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From the President While the Hong Kong summer is not considered an optimal golfing season – the heat, humidity and the occasional risk of a passing typhoon make even the most dedicated of players have second thoughts about teeing it up – it has been a particularly busy time at the HKGA, with numerous events – both at home and overseas – taking place. In July our national coaches led a number of young players from the international squad on what has become an annual tour of the United States. Taking part in a variety of high quality tournaments, including the prestigious Callaway World Junior Championships in San Diego, the squad enjoyed fine results at many events and were able to take advantage of both excellent weather and top-notch practice facilities. Experiencing different playing conditions and competing against players from around the world is crucial in the development of our junior players, and the summer tour has been a great success in that regard. A special mention here to both Kitty Tam and Mimi Ho who won the Toyota Tour Cup Series event at Santa Ana and the FCG World Championship at PGA West respectively. These are strong tournaments and I congratulate the girls on their wonderful achievements. Readers will know that one of the key goals of the HKGA is junior development, something that has grown significantly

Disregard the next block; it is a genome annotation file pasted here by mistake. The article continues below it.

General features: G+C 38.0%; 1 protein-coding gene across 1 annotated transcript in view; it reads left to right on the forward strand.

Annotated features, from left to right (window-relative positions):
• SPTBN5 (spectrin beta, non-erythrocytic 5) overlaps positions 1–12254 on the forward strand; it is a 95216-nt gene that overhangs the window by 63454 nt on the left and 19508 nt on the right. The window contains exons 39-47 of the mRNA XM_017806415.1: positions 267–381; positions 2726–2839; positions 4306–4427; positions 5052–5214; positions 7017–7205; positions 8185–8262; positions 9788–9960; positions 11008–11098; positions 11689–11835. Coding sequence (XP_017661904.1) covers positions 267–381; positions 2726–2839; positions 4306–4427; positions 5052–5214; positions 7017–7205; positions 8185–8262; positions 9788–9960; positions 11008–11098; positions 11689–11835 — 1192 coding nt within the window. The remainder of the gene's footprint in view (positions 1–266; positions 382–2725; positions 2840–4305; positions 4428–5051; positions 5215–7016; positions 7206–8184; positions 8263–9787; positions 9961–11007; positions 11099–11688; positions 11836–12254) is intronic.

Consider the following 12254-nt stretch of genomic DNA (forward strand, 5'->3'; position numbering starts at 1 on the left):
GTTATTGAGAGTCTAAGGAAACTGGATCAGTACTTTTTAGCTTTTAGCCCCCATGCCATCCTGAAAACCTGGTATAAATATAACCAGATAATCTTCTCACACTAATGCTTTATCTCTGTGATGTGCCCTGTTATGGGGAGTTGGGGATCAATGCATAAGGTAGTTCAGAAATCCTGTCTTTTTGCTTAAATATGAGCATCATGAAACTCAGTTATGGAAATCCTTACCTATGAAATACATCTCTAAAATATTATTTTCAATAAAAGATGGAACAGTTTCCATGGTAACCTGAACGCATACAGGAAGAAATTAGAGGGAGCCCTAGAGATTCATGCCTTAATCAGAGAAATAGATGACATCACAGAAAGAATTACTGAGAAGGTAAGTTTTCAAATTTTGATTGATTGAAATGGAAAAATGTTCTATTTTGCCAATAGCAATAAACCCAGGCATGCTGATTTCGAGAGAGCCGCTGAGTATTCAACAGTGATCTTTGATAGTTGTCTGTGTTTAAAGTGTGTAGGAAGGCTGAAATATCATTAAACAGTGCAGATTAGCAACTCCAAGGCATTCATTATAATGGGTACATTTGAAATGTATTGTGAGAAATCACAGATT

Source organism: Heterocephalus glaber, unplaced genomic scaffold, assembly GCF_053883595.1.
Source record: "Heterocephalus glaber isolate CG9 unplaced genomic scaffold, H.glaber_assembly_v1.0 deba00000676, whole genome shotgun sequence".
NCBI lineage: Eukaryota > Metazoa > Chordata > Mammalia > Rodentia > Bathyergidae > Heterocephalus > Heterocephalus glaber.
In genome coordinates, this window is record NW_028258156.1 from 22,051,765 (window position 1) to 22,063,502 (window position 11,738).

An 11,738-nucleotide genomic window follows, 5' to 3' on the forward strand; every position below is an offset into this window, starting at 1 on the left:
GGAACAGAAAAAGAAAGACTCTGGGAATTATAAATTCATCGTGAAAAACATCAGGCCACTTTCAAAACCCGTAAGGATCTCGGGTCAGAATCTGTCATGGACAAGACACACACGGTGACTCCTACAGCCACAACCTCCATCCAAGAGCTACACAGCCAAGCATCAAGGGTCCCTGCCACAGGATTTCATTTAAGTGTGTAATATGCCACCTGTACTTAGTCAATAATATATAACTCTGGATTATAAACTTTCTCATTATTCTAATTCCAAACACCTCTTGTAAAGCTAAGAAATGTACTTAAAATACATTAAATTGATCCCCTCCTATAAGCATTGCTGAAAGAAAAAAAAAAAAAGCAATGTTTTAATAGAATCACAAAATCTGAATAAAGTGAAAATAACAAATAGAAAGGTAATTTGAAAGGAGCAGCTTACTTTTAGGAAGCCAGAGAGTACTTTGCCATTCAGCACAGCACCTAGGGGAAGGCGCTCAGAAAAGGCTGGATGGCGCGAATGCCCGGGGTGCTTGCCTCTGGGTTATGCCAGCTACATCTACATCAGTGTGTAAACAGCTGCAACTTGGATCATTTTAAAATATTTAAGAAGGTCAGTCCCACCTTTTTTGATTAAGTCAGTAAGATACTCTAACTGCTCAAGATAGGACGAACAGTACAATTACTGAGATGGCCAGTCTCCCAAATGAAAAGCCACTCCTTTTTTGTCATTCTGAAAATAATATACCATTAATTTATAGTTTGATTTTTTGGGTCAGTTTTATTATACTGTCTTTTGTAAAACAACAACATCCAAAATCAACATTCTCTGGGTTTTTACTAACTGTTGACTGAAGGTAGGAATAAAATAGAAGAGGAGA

in recent times thanks to the involvement of EFG Bank, sponsors of our development programme. The 2013 EFG Bank Summer Junior Classic was meant to be played in early August at the Hong Kong Golf Club’s course at Deep Water Bay but unfortunately the event fell victim to poor weather. This was a great shame as the tournament has traditionally been played in a wonderful spirit and provided a lot of fun for all the competitors. The youngsters will, however, have a chance for more competitive action once the EFG Bank Junior Series commences again in September. As ever, our thanks must go to EFG Bank for their continued support. Last month saw the Hong Kong Golf Club at Fanling host the le coq sportif Hong Kong Junior Open Championship. Despite the challenging conditions – heavy rain fell throughout the final day – the tournament was completed successfully and saw Hong Kong players perform admirably. Lucas Lam became the first local player to win the overall boys’ division since 2009 thanks to a dominating display, while Vivian Li claimed second place in the overall girls’ category. Congratulations to them both. The Junior Open also coincided with the final day of Iain Valentine’s tenure as Chief Executive of the HKGA after 11 years in the role. I would like to wish Iain the best in the future and also welcome Tom Phillips who has taken over the reins. Tom has a wealth of golfing experience in the region and I look forward to working with him and all the staff at the HKGA for the remainder of my time as President. William Chung President